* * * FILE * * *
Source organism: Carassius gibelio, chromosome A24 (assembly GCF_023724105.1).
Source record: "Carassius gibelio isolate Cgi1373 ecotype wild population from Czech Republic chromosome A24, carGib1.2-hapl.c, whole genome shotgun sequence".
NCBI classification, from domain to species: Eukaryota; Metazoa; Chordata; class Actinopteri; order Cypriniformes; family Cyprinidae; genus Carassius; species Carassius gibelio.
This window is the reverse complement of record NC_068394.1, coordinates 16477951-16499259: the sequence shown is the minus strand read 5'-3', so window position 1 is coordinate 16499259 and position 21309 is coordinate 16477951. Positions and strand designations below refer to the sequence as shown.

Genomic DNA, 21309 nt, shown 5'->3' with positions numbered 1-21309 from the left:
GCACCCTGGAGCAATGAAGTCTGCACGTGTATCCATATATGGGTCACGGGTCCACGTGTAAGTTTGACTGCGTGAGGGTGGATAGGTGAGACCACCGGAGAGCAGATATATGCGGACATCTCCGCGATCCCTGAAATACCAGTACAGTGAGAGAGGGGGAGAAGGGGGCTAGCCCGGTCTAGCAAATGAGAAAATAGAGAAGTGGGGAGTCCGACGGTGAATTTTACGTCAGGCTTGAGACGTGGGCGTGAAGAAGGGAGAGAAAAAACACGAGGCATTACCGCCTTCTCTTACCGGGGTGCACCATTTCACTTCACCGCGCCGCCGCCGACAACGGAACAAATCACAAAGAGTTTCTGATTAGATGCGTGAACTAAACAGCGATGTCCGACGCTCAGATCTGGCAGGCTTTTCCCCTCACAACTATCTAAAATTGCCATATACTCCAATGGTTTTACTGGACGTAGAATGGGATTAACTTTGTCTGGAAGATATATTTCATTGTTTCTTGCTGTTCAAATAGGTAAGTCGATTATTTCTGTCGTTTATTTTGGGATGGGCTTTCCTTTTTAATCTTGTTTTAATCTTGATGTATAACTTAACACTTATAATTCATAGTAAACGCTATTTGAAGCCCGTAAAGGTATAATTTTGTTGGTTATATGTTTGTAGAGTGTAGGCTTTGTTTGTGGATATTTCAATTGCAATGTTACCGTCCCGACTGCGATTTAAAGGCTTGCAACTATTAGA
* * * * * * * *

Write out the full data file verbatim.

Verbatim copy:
Source organism: Carassius gibelio, chromosome A24 (assembly GCF_023724105.1).
Source record: "Carassius gibelio isolate Cgi1373 ecotype wild population from Czech Republic chromosome A24, carGib1.2-hapl.c, whole genome shotgun sequence".
NCBI classification, from domain to species: Eukaryota; Metazoa; Chordata; class Actinopteri; order Cypriniformes; family Cyprinidae; genus Carassius; species Carassius gibelio.
This window is the reverse complement of record NC_068394.1, coordinates 16477951-16499259: the sequence shown is the minus strand read 5'-3', so window position 1 is coordinate 16499259 and position 21309 is coordinate 16477951. Positions and strand designations below refer to the sequence as shown.

Genomic DNA, 21309 nt, shown 5'->3' with positions numbered 1-21309 from the left:
GCACCCTGGAGCAATGAAGTCTGCACGTGTATCCATATATGGGTCACGGGTCCACGTGTAAGTTTGACTGCGTGAGGGTGGATAGGTGAGACCACCGGAGAGCAGATATATGCGGACATCTCCGCGATCCCTGAAATACCAGTACAGTGAGAGAGGGGGAGAAGGGGGCTAGCCCGGTCTAGCAAATGAGAAAATAGAGAAGTGGGGAGTCCGACGGTGAATTTTACGTCAGGCTTGAGACGTGGGCGTGAAGAAGGGAGAGAAAAAACACGAGGCATTACCGCCTTCTCTTACCGGGGTGCACCATTTCACTTCACCGCGCCGCCGCCGACAACGGAACAAATCACAAAGAGTTTCTGATTAGATGCGTGAACTAAACAGCGATGTCCGACGCTCAGATCTGGCAGGCTTTTCCCCTCACAACTATCTAAAATTGCCATATACTCCAATGGTTTTACTGGACGTAGAATGGGATTAACTTTGTCTGGAAGATATATTTCATTGTTTCTTGCTGTTCAAATAGGTAAGTCGATTATTTCTGTCGTTTATTTTGGGATGGGCTTTCCTTTTTAATCTTGTTTTAATCTTGATGTATAACTTAACACTTATAATTCATAGTAAACGCTATTTGAAGCCCGTAAAGGTATAATTTTGTTGGTTATATGTTTGTAGAGTGTAGGCTTTGTTTGTGGATATTTCAATTGCAATGTTACCGTCCCGACTGCGATTTAAAGGCTTGCAACTATTAGA